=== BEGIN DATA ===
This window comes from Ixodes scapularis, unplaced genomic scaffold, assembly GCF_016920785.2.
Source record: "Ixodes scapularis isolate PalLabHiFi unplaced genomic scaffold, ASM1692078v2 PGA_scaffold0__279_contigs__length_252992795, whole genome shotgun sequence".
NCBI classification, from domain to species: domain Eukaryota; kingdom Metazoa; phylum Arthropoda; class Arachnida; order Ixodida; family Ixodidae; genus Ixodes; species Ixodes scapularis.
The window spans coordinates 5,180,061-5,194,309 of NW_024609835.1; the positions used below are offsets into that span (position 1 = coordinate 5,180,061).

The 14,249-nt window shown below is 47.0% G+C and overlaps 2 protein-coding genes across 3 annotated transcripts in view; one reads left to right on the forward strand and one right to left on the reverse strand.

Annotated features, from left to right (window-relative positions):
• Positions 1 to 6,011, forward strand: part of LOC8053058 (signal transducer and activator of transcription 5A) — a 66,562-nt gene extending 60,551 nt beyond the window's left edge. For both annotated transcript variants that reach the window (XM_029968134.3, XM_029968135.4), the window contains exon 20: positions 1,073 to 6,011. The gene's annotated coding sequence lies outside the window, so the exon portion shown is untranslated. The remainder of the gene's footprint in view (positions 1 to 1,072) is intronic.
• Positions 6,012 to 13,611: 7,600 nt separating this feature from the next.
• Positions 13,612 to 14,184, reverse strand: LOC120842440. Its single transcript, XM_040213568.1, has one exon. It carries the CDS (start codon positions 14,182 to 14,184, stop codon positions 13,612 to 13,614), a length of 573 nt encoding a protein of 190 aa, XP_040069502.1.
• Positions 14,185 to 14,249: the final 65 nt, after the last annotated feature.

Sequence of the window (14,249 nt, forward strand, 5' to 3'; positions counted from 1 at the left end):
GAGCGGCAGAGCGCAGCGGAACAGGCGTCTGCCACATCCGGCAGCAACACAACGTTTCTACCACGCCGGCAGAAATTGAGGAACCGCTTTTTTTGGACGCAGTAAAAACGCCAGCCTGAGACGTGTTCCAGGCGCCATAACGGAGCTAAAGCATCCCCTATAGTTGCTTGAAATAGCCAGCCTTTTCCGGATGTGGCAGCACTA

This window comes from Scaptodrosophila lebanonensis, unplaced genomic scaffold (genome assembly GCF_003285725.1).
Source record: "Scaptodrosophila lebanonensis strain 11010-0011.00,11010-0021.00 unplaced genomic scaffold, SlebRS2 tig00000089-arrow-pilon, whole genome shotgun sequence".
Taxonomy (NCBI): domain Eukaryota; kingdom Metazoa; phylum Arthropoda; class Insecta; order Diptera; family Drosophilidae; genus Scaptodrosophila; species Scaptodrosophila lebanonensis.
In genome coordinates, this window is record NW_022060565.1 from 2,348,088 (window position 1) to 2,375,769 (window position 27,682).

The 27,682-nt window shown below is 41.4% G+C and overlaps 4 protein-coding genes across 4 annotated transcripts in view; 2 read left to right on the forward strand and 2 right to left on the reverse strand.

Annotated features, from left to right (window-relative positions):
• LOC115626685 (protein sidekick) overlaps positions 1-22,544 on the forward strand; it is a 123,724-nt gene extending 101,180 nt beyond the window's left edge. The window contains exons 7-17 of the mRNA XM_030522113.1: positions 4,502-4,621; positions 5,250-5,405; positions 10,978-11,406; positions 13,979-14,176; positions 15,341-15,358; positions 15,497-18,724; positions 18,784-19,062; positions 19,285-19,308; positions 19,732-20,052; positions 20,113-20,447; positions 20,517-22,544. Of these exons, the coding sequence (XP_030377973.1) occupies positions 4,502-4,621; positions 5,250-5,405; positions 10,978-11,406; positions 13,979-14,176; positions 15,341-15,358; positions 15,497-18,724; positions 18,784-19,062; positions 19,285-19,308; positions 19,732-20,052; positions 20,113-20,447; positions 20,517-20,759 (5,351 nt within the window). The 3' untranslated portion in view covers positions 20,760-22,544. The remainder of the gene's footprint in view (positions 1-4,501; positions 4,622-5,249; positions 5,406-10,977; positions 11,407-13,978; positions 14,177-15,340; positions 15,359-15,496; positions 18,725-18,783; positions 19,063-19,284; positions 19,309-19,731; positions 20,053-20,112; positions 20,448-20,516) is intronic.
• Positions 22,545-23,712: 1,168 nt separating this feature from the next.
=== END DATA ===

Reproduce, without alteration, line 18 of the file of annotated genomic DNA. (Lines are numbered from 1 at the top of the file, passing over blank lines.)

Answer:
Annotated features, from left to right (window-relative positions):